After the Advance Notice was published at the start of the year, there was major pushback from providers, provider groups, and plans on the removal of ~2,000 risk-adjusting codes. Initial estimates of the impact of this change indicated a reduction in revenue by 10 - 20% for provider groups with the anticipated, unintended consequence of impacting inner-city and rural clinics most heavily. Critics of the advanced notice believe that the removal of codes due to high variation in coding between MA and Traditional Medicare FFS fails to account for historical Traditional Medicare FFS under-coding compared to MA due to reimbursement not being benchmarked to risk in FFS.
The final rate adjustments incorporate some feedback from the public comments on the Advanced Notice. Specifically, the compromise CMS made in the final Rate Announcement is that the model will be phased in over three years (as opposed to being implemented at once next year). This means that, in 2024, 67% of risk adjustment reimbursement will be based upon V24 and 33% on V28.
What is the Impact of the Changes to Providers?
The impact of the risk adjustment changes will vary depending on the provider's patient population. Provider groups who have higher risk adjustment scores are anticipated to experience the greatest impact on reimbursement under V28.
Impact to Elation Customers
Over the next three years, Elation customers participating in Medicare Advantage contracts will need to navigate the changes associated with the risk adjustment model update. For those customers in risk-bearing contracts, this may mean planning for a direct impact to reimbursement. For clinicians and coders, this means understanding a new risk adjustment model to ensure patient risk is accurately assessed and coded. Ultimately, the true impact on a given provider group caused by these risk adjustment changes is dependent on (1) the plans they contract with and how those plans are impacted by these changes, (2) their population as the risk adjustment model changes impact individual diagnoses and HCCs differently and (3) their historical coding practices.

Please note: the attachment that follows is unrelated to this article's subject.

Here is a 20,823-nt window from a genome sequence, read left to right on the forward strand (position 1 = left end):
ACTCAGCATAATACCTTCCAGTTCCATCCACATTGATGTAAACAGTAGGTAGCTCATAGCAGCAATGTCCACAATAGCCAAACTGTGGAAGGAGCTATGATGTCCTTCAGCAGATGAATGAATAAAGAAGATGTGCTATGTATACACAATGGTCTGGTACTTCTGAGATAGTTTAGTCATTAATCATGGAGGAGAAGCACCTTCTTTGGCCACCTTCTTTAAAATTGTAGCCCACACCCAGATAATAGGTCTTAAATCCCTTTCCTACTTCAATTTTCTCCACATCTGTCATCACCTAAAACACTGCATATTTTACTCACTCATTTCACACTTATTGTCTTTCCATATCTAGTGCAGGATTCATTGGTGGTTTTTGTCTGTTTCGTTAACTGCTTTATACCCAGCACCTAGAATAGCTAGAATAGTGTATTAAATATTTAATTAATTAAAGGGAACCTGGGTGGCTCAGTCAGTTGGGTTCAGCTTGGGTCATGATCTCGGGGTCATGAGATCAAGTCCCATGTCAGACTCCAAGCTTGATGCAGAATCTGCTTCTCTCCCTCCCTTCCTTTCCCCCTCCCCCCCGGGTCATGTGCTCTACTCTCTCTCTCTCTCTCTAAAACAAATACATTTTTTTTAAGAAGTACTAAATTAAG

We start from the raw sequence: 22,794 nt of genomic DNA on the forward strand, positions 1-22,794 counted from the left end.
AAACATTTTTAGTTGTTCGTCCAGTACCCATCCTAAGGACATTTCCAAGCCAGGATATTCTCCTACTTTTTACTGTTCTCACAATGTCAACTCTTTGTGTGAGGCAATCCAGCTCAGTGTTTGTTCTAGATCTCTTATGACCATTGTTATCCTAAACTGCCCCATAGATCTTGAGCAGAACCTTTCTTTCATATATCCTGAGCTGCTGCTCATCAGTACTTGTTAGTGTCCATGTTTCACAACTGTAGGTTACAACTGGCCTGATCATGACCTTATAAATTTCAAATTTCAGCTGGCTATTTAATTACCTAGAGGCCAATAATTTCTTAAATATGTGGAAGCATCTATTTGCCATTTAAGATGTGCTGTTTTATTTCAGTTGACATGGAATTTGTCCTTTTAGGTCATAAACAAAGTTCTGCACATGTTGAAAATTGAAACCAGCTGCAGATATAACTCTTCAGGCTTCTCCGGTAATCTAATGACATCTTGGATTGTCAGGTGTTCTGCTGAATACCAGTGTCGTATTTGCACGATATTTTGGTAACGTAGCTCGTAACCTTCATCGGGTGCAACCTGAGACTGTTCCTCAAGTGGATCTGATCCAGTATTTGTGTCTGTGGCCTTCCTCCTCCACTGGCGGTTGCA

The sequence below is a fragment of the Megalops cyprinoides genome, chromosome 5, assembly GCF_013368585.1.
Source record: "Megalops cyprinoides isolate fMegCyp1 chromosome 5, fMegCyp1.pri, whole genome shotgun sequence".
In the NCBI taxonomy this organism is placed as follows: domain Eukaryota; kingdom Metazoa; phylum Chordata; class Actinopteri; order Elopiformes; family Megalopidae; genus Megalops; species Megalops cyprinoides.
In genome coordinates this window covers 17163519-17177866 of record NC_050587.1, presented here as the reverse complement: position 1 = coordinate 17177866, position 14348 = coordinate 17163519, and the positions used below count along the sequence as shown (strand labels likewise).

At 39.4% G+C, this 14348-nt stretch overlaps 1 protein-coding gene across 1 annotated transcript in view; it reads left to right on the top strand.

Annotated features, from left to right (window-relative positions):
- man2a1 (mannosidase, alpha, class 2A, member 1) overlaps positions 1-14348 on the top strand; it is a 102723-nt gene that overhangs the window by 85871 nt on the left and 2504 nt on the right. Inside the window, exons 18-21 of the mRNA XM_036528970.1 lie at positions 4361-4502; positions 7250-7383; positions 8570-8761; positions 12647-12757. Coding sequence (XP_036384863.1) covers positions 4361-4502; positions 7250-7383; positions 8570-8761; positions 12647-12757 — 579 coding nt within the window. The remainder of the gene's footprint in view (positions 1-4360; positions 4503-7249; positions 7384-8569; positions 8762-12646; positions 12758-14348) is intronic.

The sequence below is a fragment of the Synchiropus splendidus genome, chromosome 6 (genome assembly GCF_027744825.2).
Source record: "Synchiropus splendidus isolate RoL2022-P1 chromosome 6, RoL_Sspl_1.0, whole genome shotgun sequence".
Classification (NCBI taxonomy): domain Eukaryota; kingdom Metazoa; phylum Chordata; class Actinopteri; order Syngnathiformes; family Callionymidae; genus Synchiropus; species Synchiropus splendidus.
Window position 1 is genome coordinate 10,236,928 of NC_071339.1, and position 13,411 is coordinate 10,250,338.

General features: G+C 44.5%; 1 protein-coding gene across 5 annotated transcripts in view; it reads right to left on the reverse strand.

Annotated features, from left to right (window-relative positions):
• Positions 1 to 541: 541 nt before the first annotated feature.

What Can Providers In Risk-Based Contracts Do to Prepare for the Changes?
Providers can prepare for the changes to risk adjustment by:
Understanding the changes to the risk adjustment model: Providers should carefully review the changes to the risk adjustment model and understand how they will impact their patient population.
Coding patients accurately: Providers should continue to code patients accurately and should not code more severe diagnoses unnecessarily in order to increase their payments.
Working with their Medicare Advantage plans: Providers should work with their Medicare Advantage plans to understand how the changes to risk adjustment will impact their payments beginning in 2024.
The risk adjustment changes are significant and will have a major impact on Medicare Advantage providers. Providers who are prepared for the changes will be in a better position to succeed in this new environment.
Sara J. Pastoor, MD, MHA is Elation's Director of Primary Care Advancement and leader in primary care advocacy. Dr. Pastoor is a board certified and clinically active family medicine physician. Her experience as a primary care innovator spans a career in military medicine, academic medicine, private practice, and employer-sponsored delivery models. She received her MD from Rosalind Franklin University of Health Sciences and MHA from Trinity University.